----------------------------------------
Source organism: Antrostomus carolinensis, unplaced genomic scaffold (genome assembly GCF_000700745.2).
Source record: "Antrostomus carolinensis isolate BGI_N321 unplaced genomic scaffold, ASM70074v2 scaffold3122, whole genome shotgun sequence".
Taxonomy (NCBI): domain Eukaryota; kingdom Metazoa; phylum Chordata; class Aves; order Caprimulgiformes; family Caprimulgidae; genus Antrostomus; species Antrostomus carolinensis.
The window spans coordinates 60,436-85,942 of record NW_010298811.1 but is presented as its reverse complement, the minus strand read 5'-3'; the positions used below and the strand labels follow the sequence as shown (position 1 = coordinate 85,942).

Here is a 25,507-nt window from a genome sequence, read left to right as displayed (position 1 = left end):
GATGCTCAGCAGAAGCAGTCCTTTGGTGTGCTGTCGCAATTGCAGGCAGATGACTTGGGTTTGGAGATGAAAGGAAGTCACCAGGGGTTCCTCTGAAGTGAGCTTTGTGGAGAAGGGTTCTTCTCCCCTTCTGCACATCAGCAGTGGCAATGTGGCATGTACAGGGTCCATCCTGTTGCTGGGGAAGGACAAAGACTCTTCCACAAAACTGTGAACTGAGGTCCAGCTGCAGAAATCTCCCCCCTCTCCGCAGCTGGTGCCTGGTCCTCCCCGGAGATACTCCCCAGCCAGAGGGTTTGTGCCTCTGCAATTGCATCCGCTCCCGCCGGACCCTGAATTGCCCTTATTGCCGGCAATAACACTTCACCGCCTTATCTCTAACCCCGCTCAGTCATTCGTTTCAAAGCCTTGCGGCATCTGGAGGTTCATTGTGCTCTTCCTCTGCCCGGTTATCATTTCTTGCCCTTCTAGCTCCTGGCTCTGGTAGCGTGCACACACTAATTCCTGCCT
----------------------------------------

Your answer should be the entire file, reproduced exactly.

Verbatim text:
Source organism: Antrostomus carolinensis, unplaced genomic scaffold (genome assembly GCF_000700745.2).
Source record: "Antrostomus carolinensis isolate BGI_N321 unplaced genomic scaffold, ASM70074v2 scaffold3122, whole genome shotgun sequence".
Taxonomy (NCBI): domain Eukaryota; kingdom Metazoa; phylum Chordata; class Aves; order Caprimulgiformes; family Caprimulgidae; genus Antrostomus; species Antrostomus carolinensis.
The window spans coordinates 60,436-85,942 of record NW_010298811.1 but is presented as its reverse complement, the minus strand read 5'-3'; the positions used below and the strand labels follow the sequence as shown (position 1 = coordinate 85,942).

Here is a 25,507-nt window from a genome sequence, read left to right as displayed (position 1 = left end):
GATGCTCAGCAGAAGCAGTCCTTTGGTGTGCTGTCGCAATTGCAGGCAGATGACTTGGGTTTGGAGATGAAAGGAAGTCACCAGGGGTTCCTCTGAAGTGAGCTTTGTGGAGAAGGGTTCTTCTCCCCTTCTGCACATCAGCAGTGGCAATGTGGCATGTACAGGGTCCATCCTGTTGCTGGGGAAGGACAAAGACTCTTCCACAAAACTGTGAACTGAGGTCCAGCTGCAGAAATCTCCCCCCTCTCCGCAGCTGGTGCCTGGTCCTCCCCGGAGATACTCCCCAGCCAGAGGGTTTGTGCCTCTGCAATTGCATCCGCTCCCGCCGGACCCTGAATTGCCCTTATTGCCGGCAATAACACTTCACCGCCTTATCTCTAACCCCGCTCAGTCATTCGTTTCAAAGCCTTGCGGCATCTGGAGGTTCATTGTGCTCTTCCTCTGCCCGGTTATCATTTCTTGCCCTTCTAGCTCCTGGCTCTGGTAGCGTGCACACACTAATTCCTGCCT